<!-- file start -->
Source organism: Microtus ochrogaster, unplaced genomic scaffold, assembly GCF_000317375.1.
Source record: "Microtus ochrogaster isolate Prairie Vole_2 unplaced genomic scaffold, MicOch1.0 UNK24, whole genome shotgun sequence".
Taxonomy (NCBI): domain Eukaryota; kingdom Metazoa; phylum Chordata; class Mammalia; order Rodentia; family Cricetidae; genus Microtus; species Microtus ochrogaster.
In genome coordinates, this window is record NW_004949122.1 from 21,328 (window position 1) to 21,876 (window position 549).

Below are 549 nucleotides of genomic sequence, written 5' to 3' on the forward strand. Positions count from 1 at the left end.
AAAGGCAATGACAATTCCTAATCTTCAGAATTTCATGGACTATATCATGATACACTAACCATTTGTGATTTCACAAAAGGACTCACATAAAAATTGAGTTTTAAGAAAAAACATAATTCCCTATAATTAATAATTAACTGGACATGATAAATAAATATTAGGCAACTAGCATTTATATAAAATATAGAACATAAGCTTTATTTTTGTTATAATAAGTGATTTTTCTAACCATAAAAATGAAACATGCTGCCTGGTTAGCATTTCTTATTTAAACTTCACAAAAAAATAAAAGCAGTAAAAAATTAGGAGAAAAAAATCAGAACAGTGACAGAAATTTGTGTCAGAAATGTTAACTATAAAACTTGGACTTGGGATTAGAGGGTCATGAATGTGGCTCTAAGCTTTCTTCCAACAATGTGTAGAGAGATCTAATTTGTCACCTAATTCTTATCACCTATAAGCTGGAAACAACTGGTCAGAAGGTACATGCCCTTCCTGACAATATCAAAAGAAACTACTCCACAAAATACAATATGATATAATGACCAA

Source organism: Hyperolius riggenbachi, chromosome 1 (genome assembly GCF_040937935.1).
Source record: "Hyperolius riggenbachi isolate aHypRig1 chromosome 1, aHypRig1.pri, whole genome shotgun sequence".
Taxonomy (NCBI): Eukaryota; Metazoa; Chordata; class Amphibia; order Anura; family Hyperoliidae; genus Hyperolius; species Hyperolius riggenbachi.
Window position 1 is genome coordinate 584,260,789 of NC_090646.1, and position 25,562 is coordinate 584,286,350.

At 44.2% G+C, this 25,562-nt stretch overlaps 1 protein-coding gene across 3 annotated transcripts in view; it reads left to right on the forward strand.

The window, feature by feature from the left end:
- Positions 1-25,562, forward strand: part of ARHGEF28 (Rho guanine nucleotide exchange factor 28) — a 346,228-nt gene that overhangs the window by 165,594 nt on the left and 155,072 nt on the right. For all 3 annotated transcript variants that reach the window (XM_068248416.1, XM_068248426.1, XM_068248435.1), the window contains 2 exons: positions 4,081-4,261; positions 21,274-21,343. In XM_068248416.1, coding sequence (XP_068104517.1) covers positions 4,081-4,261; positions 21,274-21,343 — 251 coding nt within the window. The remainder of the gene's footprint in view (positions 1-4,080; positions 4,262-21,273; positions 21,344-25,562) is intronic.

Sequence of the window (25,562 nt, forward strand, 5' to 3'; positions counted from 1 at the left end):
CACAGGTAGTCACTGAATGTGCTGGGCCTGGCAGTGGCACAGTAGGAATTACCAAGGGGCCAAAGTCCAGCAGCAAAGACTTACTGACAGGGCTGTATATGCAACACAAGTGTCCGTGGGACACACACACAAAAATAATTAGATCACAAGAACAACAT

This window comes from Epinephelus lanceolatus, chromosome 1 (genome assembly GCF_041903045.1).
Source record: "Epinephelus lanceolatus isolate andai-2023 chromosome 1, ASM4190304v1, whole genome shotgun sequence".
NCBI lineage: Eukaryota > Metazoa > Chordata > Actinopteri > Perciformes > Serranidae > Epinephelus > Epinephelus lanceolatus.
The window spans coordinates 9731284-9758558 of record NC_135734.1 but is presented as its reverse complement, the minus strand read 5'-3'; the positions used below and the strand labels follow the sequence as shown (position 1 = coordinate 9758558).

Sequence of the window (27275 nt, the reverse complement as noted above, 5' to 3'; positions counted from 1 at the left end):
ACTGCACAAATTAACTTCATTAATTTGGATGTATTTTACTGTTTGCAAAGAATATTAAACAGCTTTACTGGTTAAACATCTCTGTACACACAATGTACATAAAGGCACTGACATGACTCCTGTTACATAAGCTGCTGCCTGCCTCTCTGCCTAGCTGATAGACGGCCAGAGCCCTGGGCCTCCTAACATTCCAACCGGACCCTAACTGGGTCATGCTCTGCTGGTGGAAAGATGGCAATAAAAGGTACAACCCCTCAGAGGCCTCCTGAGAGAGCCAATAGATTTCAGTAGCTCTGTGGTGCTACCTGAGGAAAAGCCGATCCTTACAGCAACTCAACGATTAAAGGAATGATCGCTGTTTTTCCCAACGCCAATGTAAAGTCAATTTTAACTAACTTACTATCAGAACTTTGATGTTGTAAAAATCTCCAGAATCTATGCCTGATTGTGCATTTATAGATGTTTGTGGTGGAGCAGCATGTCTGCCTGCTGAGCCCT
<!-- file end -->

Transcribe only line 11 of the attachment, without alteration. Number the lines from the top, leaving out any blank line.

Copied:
At 44.2% G+C, this 25,562-nt stretch overlaps 1 protein-coding gene across 3 annotated transcripts in view; it reads left to right on the forward strand.